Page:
In last post we shed some light on basic characteristics of marble trout (Salmo trutta marmoratus), from its distribution areal, to general description of the species, co-existence with other trout and specifics unique to the species. If you haven’t done so, it could be a good read, before you move to this sequel. The focus of this post is to provide you with directions to fly fishing for marble trout in Slovenia.
Locations and lies
We hear this assumption stated many times: “Big fish could be anywhere in the river. Such idea is usually regularly put out in the media and a theme of many fly-talk”. In general, big marble trout could be anywhere, but usually they’re not. To simplify it - trout have only a few basic requirements for survival: cold, well oxygenated water, protection or cover from predators, readily available food, and a break from the force of a stream’s current. In our guides eyes, there are two prime lies where big trout reside – resting and a feeding place.
The structure aka resting place is a number one big trout preference. The prime resting places provide both excellent cover and nearby feeding opportunities for the largest trout – providing premises for most of the day, and even through the night. The prime feeding places, besides prime lies – enable the dominant marble trout to get the most food intake with the least energy input. Insect hatches brings even large trout from the resting place into best feeding zone, where the insects are most concentrated. Although, in heavily fished waters, the large trout prevail by taking a bit less prominent feeding zones, nearer their resting place.
Vice versa, we may state juvenile marble trout take the less perfect places in the stream, where they may still cover their daily nutrition needs, with least resistance. The survival instinct pushes them away from best holding places where big trout reside. Due to territorial behavior of mature marble trout, not to mention big brown trout, they have to take hold in more exposed lies. The survival rate of small native fish in high-fish populated waters is relatively low. As a fisherman we are eager to pursue the mature fish, but should be aware that preserved population age-pyramids shall have the highest priority in natural and semi-natural kept waters.
Marble trout are somewhat alike brown trout, in being more solitary trout species. They commonly like to hide out alone, either near structure, in quiet backwaters or slower parts of the pools. Targeting marble trout, angler has to be focusing on eddies, parts of the pools, where currents meet and the insects in the drift are pushed downriver, but also prominent resting places, underwater logs, undercut banks, large boulders in the stream. Most of fisherman make the mistake to overlook the shallow eddies, longer glides, shallow sections just before the rapids – in our eyes the prime spots for your quarry. Therefore, reading the water, recognizing the prime lies, and fishing them properly, not only increases the likelihood of catching marble trout, but of catching trophy size trout.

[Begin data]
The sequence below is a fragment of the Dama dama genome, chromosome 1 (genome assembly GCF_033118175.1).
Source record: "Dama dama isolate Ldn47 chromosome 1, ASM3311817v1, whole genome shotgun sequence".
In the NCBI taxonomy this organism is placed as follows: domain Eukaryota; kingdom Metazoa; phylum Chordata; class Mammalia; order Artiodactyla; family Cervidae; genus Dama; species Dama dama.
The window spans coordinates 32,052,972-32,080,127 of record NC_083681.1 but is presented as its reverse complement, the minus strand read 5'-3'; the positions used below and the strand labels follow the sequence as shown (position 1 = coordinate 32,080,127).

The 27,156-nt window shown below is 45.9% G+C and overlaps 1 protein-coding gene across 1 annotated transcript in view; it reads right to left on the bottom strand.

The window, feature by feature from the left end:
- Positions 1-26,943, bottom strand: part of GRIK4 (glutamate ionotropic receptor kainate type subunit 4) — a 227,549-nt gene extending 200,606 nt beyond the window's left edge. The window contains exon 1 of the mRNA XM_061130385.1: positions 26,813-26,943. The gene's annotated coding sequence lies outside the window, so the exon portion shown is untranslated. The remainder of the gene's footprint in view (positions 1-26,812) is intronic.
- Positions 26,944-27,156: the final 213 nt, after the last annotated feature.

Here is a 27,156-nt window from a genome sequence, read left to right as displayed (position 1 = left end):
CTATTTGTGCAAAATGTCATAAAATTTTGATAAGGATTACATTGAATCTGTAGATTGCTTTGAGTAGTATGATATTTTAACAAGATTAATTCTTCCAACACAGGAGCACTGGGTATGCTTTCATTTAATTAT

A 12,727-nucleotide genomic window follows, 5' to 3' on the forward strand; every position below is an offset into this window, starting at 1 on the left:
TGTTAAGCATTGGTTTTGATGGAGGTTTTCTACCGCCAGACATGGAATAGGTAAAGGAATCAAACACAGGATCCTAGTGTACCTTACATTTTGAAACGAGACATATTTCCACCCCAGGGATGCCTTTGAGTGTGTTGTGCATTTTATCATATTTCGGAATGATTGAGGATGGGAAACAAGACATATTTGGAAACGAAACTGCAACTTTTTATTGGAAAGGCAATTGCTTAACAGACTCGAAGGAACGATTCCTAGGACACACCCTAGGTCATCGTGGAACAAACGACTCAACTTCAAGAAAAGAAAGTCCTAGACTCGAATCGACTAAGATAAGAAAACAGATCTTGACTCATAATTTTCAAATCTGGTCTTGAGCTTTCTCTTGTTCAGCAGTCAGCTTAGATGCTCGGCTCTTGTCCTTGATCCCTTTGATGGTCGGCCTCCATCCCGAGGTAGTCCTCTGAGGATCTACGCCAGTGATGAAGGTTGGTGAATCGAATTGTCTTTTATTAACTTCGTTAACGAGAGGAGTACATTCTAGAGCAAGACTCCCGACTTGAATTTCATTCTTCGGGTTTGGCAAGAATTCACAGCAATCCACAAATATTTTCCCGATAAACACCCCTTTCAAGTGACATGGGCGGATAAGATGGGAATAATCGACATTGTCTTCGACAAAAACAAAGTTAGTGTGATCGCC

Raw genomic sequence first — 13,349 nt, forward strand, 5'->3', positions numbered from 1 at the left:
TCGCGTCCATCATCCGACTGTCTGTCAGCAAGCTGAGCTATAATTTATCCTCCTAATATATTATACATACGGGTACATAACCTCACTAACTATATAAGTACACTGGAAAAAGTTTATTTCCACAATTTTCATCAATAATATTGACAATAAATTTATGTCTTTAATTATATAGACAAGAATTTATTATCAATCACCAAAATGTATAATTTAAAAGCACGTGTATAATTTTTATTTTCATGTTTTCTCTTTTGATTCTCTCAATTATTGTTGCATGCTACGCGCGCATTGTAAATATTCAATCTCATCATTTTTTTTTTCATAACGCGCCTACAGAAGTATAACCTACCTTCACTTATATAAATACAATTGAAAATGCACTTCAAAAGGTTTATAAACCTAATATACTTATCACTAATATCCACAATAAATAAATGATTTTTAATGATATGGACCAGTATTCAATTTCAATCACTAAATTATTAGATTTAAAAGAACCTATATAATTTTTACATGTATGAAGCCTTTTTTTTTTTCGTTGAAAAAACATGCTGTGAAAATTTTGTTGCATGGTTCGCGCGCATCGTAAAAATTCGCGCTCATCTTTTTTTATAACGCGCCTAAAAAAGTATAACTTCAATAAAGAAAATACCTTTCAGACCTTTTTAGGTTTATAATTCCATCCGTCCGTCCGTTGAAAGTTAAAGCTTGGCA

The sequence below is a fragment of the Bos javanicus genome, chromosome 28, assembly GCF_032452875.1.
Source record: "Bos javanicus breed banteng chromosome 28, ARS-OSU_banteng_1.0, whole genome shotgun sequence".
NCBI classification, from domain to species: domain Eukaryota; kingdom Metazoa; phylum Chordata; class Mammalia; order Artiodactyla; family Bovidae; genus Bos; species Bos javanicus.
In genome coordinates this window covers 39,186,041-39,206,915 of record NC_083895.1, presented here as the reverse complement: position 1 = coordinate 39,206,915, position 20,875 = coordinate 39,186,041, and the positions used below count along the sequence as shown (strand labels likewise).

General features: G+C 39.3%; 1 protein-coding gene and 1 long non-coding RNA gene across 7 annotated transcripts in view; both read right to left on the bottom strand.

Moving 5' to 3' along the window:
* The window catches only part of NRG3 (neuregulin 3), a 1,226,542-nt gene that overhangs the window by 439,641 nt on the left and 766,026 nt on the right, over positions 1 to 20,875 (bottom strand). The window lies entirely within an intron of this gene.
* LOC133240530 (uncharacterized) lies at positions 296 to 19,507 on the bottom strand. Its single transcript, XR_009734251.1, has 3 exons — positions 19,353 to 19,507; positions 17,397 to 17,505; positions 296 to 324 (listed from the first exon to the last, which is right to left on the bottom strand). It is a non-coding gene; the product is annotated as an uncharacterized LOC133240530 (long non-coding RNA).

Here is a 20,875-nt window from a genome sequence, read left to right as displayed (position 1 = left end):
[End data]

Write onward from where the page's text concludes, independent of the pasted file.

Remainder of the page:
Approach – reading the water
The way to spot more marble trout, but we generalize it for most trout species, is to systemize your observations – reading the water. The first step is to simply take few minutes before fishing to observe the water. Even, when fishing with the guide, a good place to start is to observe the river from vantage point, above the river, in order to not spook the trout at the feed or rest. The first thing we like to do is to look for a trout on feed. If you are able to spot trout rising, then is time to determine what they are feeding on. If no fish rising, we try to see if there is any insect activity starting, look for a potential trout positioning or movement in the depth. A good cue is to look for the trout shadow.
If you must approach the observation area upstream from the trout, take special care. Use streamside vegetation to cover your approach, crouch down and peek out from vegetation for a quick look. Always try to keep the sun at your back. Be aware of the eddies, where trout positions facing downstream. When approaching the area downstream from trout, use the vegetation to cover your silhuete an try to stay in the shadows. The approach to water shall be slow and gradual, making the second scan of the water, before tying on the fly.
The tactic of randomly covering the water may pay off in faster stretches of waters, in slower pools or longer glides we advocate to avoid such approach. In our guides opinion a much better tactic is to spot the trout, stalk and move closer by trying to decipher its feeding rhythm. As the marble trout are wary, we would like to mention the importance of wading carefully to avoid sending out vibrations that will send the trout scurrying for cover. Don’t resolve to wading before checking the wind conditions, current direction(s) and the obstacles behind you. Wade only if you cannot present the fly to the rising or nymph feeding trout, otherwise approach it from the bank and make an “educated” cast.
We’ve got you covered with basics information to lies and the approach to water. Now we leave you, to move in next post to tactics and techniques. The season is slowly approaching!
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